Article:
Many hospital executives and economists have suggested that since Medicare adopted a hospital prospective payment system in 1985, prices on the hospital chargemaster (an exhaustive list of the prices for all hospital procedures and supplies) have become irrelevant. However, using 2013 nationally representative hospital data from Medicare, we found that a one-unit increase in the charge-to-cost ratio (chargemaster price divided by Medicare-allowable cost) was associated with $64 higher patient care revenue per adjusted discharge. Furthermore, hospitals appeared to systematically adjust their charge-to-cost ratios: The average ratio ranged between 1.8 and 28.5 across patient care departments, and for-profit hospitals were associated with a 2.30 and a 2.07 higher charge-to-cost ratio than government and nonprofit hospitals, respectively. We also found correlation between the proportion of uninsured patients, a hospital’s system affiliation, and its regional power with the charge-to-cost ratio. These findings suggest that hospitals still consider the chargemaster price to be an important way to enhance revenue. Policy makers might consider developing additional policy tools that improve markup transparency to protect patients from unexpectedly high charges for specific services.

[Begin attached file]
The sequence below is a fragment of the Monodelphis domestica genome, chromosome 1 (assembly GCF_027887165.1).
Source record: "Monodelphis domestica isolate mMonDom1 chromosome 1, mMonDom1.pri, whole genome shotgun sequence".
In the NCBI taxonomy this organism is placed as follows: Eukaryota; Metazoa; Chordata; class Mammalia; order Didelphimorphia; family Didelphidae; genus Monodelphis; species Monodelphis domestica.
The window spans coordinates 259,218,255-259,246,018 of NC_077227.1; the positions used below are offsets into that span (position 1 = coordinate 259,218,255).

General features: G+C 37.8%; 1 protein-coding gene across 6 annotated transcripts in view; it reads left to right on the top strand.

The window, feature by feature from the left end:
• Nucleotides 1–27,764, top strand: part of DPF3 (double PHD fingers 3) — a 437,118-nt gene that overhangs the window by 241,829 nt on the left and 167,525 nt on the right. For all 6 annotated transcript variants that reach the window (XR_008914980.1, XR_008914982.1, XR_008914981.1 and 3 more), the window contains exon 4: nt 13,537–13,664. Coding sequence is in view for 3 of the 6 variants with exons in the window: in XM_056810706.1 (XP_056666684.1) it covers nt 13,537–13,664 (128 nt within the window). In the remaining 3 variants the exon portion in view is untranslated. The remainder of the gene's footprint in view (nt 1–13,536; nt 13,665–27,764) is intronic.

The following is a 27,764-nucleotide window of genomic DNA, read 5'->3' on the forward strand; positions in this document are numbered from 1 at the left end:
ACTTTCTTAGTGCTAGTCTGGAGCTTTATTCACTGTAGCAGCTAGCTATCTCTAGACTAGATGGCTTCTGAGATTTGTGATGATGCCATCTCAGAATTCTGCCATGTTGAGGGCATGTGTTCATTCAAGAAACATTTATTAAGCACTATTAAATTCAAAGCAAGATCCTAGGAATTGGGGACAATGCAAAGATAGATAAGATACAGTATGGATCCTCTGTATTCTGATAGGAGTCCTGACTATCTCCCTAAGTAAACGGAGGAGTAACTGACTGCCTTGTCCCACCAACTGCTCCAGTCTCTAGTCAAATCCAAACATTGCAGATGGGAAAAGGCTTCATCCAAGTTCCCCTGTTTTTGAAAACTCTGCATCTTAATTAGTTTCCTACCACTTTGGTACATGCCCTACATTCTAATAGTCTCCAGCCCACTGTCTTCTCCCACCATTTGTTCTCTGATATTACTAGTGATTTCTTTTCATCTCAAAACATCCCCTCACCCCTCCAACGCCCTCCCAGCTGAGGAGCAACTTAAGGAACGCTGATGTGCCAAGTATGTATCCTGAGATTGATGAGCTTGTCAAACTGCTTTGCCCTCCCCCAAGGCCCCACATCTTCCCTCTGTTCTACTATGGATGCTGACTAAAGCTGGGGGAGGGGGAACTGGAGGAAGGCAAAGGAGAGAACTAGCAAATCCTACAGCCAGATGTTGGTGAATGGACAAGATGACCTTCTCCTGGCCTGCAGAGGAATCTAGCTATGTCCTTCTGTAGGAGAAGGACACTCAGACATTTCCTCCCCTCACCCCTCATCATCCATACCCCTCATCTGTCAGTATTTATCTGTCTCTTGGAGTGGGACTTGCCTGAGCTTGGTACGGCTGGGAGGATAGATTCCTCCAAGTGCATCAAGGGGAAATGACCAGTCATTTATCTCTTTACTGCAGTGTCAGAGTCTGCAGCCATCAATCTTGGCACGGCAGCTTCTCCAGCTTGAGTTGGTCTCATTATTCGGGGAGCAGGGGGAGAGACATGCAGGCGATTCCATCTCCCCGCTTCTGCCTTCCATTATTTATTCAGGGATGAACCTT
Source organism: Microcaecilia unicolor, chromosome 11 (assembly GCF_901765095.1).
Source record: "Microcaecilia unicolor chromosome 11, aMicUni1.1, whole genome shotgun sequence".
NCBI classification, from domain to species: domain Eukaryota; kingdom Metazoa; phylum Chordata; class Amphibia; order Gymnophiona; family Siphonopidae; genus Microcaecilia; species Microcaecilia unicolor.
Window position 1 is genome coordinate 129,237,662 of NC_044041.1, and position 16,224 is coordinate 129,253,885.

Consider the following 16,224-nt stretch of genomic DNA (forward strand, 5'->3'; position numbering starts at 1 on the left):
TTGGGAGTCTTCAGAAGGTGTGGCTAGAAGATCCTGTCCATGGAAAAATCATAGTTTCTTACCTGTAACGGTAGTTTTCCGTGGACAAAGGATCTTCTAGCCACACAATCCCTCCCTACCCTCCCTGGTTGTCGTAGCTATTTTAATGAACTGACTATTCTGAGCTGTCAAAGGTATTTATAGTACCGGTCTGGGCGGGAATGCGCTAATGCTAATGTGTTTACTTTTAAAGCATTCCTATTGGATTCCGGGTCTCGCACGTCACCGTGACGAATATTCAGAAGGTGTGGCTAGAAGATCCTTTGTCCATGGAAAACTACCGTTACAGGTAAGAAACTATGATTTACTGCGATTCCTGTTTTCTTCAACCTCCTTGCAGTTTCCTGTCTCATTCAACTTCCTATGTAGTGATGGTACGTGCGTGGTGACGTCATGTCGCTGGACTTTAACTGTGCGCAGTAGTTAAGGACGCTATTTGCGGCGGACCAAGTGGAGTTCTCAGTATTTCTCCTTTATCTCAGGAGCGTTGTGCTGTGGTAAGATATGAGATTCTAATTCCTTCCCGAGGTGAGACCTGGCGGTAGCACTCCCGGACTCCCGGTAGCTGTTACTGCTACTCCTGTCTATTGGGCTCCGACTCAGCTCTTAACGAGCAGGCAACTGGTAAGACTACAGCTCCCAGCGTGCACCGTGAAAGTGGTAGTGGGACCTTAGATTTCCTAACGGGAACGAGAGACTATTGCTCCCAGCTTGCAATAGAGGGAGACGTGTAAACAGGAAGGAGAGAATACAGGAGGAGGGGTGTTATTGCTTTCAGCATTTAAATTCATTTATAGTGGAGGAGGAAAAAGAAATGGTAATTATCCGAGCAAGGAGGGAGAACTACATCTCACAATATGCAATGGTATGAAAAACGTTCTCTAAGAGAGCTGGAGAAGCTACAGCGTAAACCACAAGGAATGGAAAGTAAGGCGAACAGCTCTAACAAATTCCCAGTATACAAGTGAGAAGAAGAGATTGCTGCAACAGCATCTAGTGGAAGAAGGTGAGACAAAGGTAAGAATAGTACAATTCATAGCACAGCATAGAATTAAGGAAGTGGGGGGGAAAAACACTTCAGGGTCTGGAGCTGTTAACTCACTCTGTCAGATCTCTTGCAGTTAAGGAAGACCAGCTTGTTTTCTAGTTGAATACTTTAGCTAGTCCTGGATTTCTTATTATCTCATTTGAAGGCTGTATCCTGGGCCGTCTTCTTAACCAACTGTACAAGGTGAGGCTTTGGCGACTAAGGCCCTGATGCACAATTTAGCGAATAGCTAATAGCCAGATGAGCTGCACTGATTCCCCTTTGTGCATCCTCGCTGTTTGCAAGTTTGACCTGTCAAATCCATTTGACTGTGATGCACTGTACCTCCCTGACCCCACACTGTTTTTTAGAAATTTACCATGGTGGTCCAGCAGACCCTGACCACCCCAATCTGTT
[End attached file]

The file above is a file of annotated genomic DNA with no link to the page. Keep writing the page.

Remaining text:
Affordable Care Act’s Mandate Eliminating Contraceptive Cost Sharing Influenced Choices Of Women With Employer Coverage

Source: Caroline S. Carlin, Angela R. Fertig and Bryan E. Dowd, Health Affairs, vol. 35 no. 9, September 2016
(subscription required)

From the abstract: